Breastfeeding…what a topic. I’ll tell you right now, if you don’t like the idea of reading about my boobs making a product that nourishes my baby, then you should stop reading, because thats exactly what this post is about.
When I was pregnant I was inundated with information about what to feed my baby. TV commercials, magazine ads and merchandising told me that formula held the key to eliminating gas, colic, and giving my baby more vitamins and minerals that breast milk alone could provide. While every book, podcast and instructor I interacted with preached the holy powers of breast milk and the act of breast feeding. In fact, breastfeeding was pushed so heavily that you’d think that if every baby was breast fed we could end poverty, find world peace and cure cancer. Interestingly enough, real life and “truth” falls somewhere in the middle.
My goal was to breastfeed. Period. For several reasons—I wanted to experience the sensation of breast feeding, I wanted to give that supernatural-bonding-power of breast feeding a chance to work, I felt, and still feel, that breast milk is superior to formula in its sophistication and nourishment ability, and finally the all appealing non-smelling diaper phenomenon of breastfed baby poop.
Going into it, I knew that breastfeeding would be challenging. I heard story after story after story about bad laches and chapped nipples and low milk supply, all of which told me it was not going to be a stroll in the park, but instead, a new skill that both myself and my baby would have to learn. Regardless, I was determined to give it a really good try.
I ended up having a fantastic experience. It was rough getting started (she didn’t eat for the first 24 hours and we finally had to help her learn to latch with the use of a nipple shield for several weeks/months) but my perseverance paid off and eventually I was happily breastfeeding with an ABUNDANT milk supply.
Even going back to work didn’t phase me. Pumping came easily—I could pump 9 ounces of milk in 15 minutes! It was awesome!
At Adelaide’s three month well-baby visit the doctor asked what we were feeding her, which sounded like such an odd question to me. We answered with “breast milk and only breast milk” and then it dawned on me, I’ve been exclusively breastfeeding for three entire months. It was such a huge achievement for me! I could not have felt more proud. At that time I decided that I could do it, I could make it six months without having to supplement with formula. And this became my goal.
Then glaucoma happened.
One of the side effects of congenital glaucoma that no one warned us of was the effect it can have on my milk supply. We were so caught up in surgery and recovery and administering 12 eye drops a day that I completely neglected my boobs. On the day of Adelaide’s surgery, between the pre surgery fasting and recovery time, she went with out eating for eight hours. As a result I ended up going without pumping or feeding for eight hours. I didn’t think to bring my pump to the hospital…dumb, but still, it was not on my checklist. Then the week following her surgery she was not her normal self and her eating schedule was totally bonkers resulting in my milk supply plummeting.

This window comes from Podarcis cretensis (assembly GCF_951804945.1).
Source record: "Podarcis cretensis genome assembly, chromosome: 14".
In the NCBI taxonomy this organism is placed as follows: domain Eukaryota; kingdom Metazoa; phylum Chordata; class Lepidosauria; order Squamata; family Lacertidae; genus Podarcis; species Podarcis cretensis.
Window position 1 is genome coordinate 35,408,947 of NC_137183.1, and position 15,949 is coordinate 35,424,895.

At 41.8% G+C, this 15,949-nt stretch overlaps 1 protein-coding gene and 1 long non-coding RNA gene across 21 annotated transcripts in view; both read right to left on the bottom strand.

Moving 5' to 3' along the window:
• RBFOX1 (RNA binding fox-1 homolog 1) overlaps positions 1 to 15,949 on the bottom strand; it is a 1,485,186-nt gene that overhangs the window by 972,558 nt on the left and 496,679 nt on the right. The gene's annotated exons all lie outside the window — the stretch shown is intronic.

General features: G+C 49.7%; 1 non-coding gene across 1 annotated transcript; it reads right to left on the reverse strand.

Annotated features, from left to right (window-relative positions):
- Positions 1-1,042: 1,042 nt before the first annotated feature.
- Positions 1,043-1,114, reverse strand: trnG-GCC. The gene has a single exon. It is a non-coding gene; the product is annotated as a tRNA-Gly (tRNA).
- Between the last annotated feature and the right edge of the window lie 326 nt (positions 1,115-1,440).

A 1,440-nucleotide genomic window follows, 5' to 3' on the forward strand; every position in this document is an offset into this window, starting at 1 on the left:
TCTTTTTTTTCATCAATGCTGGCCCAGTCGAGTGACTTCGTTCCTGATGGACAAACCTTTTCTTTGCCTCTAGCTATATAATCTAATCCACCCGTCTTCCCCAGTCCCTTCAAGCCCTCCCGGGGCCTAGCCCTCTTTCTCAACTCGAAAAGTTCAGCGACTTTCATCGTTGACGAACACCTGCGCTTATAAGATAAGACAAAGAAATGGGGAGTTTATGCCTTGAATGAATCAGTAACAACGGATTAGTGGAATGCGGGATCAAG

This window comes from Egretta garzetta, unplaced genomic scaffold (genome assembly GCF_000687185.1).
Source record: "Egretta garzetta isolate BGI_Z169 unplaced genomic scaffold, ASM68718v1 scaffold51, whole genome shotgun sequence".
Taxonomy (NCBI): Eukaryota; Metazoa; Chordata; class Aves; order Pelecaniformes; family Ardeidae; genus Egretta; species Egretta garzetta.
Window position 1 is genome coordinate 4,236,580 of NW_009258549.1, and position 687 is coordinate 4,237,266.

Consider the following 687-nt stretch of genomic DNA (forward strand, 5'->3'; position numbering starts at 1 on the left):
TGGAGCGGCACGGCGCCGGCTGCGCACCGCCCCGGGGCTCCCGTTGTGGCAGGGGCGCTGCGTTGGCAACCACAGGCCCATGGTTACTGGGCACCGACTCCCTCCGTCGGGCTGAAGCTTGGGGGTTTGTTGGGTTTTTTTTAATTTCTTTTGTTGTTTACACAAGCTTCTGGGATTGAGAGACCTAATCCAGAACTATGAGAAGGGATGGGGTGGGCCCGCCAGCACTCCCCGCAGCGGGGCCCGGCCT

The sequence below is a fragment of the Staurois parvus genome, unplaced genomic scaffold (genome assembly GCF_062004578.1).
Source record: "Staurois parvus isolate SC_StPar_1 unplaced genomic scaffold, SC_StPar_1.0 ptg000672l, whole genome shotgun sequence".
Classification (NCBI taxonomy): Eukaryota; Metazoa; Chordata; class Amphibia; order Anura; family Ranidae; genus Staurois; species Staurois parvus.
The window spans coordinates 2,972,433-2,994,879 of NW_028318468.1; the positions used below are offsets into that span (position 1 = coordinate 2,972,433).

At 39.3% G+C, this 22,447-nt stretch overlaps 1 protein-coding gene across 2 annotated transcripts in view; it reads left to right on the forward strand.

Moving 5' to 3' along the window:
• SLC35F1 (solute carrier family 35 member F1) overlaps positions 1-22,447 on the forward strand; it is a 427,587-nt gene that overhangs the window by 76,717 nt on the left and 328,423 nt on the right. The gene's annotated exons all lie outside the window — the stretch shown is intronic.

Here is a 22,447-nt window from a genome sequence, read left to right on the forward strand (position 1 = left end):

To try and recover I spent an entire weekend doing marathon feedings where I basically offered Adelaide the boob every chance I could get to try and stimulate milk production. It bounced back a little, but a week later I have a hungry baby, empty boobs and an empty space in my freezer where we used to keep the frozen milk supply. Well, we’ve had a good run, boobs.
I’m not discontinuing breastfeeding by any means, no, not at all. We’ve simply had to introduce new food sources into Adelaide’s diet to keep her full and happy.
Last night we tried out some rice cereal. She actually took it really well!! I was shocked! We mixed a tablespoon of rice cereal with four tablespoons of warm water and went ahead with spooning it into her mouth. She did fantastic! The face she made when she first tasted the stuff was priceless, of course, but she got over it and actually seemed to enjoy the new experience. Here’s a video of our rice cereal venture from last night:
Then today, I had to go into the office for a mandatory meeting and with no frozen milk supply all we had for Kate (babysitter) to feed her was formula. I was terrified of how Adelaide would react to the formula. Would she eat it? Would it make her sick? Would she not eat at all and be starving by the time I got home?
I am happy to report that she did great! Kate said that she ate the formula just as vigorously as the breast milk! It didn’t even seem to phase her. I’m starting to think this kid is going to be a good eater (quick knock on wood!).
I guess to sum it all up, I’m disappointed that I didn’t make my six month goal, but at the same time feel very accomplished for the 20 weeks that I was able to nourish my baby purely with the products of my own body.
If you want to read a REALLY entertaining piece on breastfeeding, check out Teresa Strasser’s blog entry, “Are breastfeeding classes for boobs?”